Cape Ann Symphony Conductor and Music Director Yoichi Udagawa describes the upcoming concert program, “We are starting off our 65th Anniversary Season with a concert we’re calling Big Night, BIG Music. The three pieces on the program are BIG!!!! Massachusetts born and raised Leonard Bernstein’s music from West Side Story, the French composer Claude Debussy’s description of the sea – La Mer, and the Italian composer Ottorino Respighi’s musical description of the Pines around the city of Rome are three incredible, powerful, emotional, gorgeous, knock your sox off masterpieces. We’re going to give brief introductions to the pieces during the concert to show our audiences some of the reasons why these pieces continue to move and excite people all over the world. It’s going to be a BIG concert, and we can’t wait!”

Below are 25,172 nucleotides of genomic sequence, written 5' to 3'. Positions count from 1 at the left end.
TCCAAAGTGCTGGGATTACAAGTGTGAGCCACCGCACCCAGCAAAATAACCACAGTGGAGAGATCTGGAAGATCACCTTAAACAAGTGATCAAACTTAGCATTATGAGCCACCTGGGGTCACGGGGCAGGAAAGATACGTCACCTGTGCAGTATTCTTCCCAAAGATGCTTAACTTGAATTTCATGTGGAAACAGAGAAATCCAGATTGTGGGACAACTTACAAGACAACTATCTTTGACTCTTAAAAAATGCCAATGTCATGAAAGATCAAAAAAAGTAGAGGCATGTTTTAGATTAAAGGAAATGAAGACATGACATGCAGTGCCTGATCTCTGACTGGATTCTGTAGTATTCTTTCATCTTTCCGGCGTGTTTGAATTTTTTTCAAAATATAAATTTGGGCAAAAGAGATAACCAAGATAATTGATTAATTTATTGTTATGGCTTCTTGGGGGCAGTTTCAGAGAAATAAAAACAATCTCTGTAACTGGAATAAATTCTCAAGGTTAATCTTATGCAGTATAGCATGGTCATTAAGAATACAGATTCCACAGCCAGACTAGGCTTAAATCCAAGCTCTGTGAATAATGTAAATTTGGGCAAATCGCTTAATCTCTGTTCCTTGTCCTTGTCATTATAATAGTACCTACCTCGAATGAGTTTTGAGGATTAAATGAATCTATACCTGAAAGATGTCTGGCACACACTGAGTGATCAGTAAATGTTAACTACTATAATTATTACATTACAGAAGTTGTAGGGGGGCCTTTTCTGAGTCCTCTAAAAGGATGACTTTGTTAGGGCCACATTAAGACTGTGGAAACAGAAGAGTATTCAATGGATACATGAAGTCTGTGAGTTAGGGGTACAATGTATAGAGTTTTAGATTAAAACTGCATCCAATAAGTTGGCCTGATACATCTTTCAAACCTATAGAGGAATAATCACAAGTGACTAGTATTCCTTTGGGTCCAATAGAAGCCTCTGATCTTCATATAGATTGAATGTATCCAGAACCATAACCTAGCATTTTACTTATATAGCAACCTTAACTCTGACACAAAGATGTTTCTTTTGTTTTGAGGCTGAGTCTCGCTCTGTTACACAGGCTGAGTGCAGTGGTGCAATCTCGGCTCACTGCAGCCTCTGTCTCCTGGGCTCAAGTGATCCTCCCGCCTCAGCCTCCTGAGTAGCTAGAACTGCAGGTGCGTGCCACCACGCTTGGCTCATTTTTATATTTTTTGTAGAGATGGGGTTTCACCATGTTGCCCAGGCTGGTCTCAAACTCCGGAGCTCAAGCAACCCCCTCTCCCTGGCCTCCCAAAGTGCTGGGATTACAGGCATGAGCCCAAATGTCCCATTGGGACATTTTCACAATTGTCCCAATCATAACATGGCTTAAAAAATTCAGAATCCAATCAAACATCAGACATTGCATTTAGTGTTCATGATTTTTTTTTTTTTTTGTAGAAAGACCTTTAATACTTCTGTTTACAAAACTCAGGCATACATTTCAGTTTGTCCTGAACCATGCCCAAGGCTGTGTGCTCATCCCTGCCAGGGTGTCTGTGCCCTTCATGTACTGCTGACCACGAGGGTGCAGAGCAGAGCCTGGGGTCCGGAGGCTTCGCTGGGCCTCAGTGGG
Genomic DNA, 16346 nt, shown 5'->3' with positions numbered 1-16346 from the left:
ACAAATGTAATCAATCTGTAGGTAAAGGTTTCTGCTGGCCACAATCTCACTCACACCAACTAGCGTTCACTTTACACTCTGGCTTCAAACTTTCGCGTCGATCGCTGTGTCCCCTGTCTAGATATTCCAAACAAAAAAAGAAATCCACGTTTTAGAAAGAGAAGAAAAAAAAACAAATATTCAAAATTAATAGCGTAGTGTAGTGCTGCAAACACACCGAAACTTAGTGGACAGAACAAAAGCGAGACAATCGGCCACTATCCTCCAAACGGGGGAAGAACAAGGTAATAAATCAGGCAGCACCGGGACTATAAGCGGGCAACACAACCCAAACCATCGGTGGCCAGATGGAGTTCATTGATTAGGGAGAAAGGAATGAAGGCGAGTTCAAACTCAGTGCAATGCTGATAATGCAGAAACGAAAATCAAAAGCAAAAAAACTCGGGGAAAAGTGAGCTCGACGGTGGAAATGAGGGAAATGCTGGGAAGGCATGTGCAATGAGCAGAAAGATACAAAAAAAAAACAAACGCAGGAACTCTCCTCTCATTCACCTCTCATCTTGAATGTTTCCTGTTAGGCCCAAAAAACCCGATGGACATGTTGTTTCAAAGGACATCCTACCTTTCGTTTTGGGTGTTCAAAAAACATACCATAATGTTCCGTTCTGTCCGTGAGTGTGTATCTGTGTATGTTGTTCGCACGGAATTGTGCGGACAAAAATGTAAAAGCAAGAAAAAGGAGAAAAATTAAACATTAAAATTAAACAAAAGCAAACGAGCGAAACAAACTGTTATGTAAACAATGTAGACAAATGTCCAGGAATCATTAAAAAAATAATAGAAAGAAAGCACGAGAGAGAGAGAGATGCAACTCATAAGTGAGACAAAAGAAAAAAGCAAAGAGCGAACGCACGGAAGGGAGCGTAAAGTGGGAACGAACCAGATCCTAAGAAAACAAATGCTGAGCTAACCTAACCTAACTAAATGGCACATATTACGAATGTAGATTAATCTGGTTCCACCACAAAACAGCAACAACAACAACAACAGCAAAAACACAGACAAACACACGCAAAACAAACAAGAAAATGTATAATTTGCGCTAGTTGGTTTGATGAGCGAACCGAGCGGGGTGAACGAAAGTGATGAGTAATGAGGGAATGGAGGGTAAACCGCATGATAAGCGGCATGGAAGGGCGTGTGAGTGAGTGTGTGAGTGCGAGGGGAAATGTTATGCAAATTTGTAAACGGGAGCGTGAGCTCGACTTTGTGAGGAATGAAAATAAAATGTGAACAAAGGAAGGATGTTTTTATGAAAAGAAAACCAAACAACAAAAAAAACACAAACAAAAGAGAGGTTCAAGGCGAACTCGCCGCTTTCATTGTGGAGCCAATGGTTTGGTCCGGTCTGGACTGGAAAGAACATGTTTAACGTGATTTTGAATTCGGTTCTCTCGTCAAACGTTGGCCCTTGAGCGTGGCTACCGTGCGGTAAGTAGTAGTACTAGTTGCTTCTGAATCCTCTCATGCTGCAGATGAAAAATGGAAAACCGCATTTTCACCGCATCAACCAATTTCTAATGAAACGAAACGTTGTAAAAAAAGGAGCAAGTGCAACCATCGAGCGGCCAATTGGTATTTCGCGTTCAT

Leonard Bernstein was a Massachusetts boy. Born in 1918 in Lawrence, he spent summers in Sharon, and attended Boston Latin before completing his BA at Harvard University. Though he later moved to Philadelphia (to attend the Curtis Institute) and then to New York, he remained connected to the area – studying conducting at Tanglewood and frequently leading the Boston Symphony Orchestra. He holds the distinction of being the first American Music Director of a major orchestra – the NY Philharmonic. Musically, he was a jack of all trades: a brilliant pianist, much sought-after conductor, a critic and lecturer on the arts, and of course, a prolific composer of music in many styles. He was a deep admirer of Copeland and other classical composers of the day, and strove to be recognized as one of them. However, one of the works he is best known for is not one of his symphonies or his chamber pieces, but rather West Side Story.